This is the JBL Tune 125BT, considered an evolution of the Tune 115BT. According to JBL, the new generation of 2021 arrives with advances in connectivity and autonomy: Bluetooth 4.2 leaves the scene to enter version 5.0 and the battery, which previously offered 8 hours of playback, now provides 16 hours of music and podcats. In sound, however, it seems that there have been no significant upgrades.
In the year of its launch, JBL asks for R$199 for the Tune 125BT, that is, R$80 more than its predecessor, which was still on sale while I was producing this review. To find out if it’s worth the investment, I’ve tested JBL’s new product and share my impressions below.
JBL Tune 125BT Review on Video
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The JBL Tune 125BT was provided by JBL on loan and will be returned to the company after testing. For more information, visit tecnoblog.net/etica.
Design and comfort
Made to be on the back of the neck, the JBL Tune 125BT is a wireless headset, but not entirely. This type of design, style “glasses cord”, also found in Beats Flex and Sony WI-C200, makes life a lot easier for those who are always on the move and need the wearable to be very firm so it doesn’t crash on the floor. Like its competitors, the 125BT has magnets that help prevent entanglement. The system here doesn’t seem to be as tight as the Beats Flex, even so, JBL gets points for ensuring protection.
This is an entry-level product and the finish accompanies this proposal. The rubberized handle feels great and durable, but the controls there are plain plastic, which isn’t a problem since we’re talking about a basic device. Although it has a sporty design, the gadget has not received any IP certification and I analyze that JBL missed the opportunity to offer minimal protection against water and sweat to stand out among rivals.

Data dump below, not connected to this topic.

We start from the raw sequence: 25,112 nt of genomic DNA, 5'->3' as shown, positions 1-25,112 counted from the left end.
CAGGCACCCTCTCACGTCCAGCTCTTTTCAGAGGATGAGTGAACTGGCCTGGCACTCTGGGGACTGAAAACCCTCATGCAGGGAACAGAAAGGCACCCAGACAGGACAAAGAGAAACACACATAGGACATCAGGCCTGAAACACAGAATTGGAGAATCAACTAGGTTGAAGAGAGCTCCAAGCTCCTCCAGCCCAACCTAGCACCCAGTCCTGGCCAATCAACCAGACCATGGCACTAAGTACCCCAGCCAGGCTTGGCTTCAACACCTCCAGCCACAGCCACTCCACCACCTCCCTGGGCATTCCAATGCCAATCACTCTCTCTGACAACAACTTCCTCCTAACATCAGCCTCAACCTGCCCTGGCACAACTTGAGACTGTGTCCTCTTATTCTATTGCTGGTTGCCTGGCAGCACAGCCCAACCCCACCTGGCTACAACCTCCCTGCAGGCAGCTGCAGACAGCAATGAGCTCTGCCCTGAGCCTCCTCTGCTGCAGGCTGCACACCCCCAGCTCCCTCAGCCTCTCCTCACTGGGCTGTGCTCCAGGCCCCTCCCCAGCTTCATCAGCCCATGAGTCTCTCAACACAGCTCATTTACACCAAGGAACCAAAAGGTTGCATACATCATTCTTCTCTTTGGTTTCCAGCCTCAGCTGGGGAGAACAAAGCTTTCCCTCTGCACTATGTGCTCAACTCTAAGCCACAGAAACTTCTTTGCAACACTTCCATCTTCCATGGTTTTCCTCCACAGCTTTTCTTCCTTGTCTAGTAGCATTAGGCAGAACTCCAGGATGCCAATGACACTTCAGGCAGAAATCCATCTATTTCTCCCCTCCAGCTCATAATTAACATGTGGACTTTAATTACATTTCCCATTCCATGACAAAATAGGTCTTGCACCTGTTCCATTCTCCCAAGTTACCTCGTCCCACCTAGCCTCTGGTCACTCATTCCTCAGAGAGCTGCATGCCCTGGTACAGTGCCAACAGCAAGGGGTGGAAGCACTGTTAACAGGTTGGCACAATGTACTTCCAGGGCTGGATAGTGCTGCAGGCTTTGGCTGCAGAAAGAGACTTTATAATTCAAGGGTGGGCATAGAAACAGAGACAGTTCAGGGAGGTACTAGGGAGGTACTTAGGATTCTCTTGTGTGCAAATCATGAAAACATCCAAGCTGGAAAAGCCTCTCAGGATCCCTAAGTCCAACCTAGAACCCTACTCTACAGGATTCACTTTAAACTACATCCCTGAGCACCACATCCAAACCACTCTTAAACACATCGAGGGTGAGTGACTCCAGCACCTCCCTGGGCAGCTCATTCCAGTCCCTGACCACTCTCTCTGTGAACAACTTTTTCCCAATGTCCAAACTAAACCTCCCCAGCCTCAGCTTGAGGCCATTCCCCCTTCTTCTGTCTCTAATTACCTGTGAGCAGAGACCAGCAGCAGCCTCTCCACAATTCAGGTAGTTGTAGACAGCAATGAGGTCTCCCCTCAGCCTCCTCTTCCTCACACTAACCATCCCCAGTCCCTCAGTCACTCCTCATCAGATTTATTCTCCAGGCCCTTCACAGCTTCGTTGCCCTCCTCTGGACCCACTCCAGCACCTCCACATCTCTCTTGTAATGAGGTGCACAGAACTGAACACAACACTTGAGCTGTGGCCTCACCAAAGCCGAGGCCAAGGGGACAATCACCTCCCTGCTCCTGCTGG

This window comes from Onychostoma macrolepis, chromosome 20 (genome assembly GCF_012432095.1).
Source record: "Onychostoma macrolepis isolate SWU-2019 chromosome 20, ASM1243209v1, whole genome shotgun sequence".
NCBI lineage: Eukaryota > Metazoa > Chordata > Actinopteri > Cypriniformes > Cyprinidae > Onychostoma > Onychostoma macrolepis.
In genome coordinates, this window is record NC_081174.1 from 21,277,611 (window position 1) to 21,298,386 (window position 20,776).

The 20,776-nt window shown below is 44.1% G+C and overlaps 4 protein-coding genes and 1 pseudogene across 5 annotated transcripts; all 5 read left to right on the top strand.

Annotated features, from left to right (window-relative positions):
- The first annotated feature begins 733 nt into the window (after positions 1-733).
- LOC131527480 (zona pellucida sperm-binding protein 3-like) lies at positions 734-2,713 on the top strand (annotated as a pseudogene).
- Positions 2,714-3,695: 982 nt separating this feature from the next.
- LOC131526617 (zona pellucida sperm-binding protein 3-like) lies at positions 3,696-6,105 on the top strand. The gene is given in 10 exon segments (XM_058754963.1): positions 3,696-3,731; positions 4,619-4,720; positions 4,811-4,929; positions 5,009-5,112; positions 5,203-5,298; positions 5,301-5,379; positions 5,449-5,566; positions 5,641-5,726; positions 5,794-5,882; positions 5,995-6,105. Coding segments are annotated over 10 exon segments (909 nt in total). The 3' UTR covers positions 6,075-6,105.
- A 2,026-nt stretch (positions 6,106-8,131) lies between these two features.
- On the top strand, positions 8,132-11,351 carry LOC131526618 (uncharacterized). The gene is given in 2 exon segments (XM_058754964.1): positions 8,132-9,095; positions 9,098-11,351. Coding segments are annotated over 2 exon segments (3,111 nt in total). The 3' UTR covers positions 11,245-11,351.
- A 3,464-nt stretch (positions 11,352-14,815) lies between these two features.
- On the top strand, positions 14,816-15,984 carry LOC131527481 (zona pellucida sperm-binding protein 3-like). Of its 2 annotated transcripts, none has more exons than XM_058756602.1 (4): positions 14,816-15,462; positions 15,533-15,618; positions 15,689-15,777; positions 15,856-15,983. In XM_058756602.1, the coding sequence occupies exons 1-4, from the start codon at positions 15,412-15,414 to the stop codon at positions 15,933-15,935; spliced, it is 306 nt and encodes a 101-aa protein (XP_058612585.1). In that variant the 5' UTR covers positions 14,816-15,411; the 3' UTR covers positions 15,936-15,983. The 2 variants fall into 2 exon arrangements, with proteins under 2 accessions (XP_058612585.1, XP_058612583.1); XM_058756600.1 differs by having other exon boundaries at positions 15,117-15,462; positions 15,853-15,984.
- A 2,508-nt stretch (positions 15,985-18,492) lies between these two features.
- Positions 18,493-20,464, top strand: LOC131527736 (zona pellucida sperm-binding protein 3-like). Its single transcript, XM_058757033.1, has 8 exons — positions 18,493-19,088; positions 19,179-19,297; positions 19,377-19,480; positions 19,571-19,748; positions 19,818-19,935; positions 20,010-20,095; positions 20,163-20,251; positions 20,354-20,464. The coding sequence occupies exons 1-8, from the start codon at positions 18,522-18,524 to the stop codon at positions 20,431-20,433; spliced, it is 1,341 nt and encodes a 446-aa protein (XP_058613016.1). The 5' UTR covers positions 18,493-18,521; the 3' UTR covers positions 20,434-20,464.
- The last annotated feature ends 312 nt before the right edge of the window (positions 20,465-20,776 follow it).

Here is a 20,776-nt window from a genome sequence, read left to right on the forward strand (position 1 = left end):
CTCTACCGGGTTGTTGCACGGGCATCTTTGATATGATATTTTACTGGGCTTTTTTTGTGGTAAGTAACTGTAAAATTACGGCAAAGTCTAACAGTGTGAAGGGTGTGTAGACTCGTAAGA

In terms of comfort, the company did a great job. The ear tips are well-finished and comfortable, creating a very positive wearing experience, both while working in the office and during exercise. In all, three pairs are shipped in the box for different types of ears.
Features and connectivity
The headphone controls were also very well developed, as they allow the user to easily command what is played. The right control brings the on/off button, which can also be used to pause and play, and to trigger the virtual assistant by pressing twice. There are also the volume buttons, which are hybrid, and also serve to skip and rewind tracks. I really liked this system adopted by JBL and, throughout the tests, I had the feeling of having all the music control by the gadget itself, without the need to pick up the cell phone all the time.
The Tune 115BT, released last year, hit stores with Bluetooth 4.2, but its successor arrives with version 5.0. I always like to test the range and stability of headphones and, over here, the 125BT result is ok. It was possible to walk around the house with the cell phone far away, passing through some walls, however, at times, the audio was cut off. It’s not the end of the world and the experience isn’t entirely compromised, but JBL could well invest in a Bluetooth 5.2 to avoid this problem. The multipoint connection, which is always a highlight on the brand’s headphones, works very well and I was able, for example, to switch the 125BT connection between the cell phone and the tablet without any difficulty.
Sound Quality and Microphone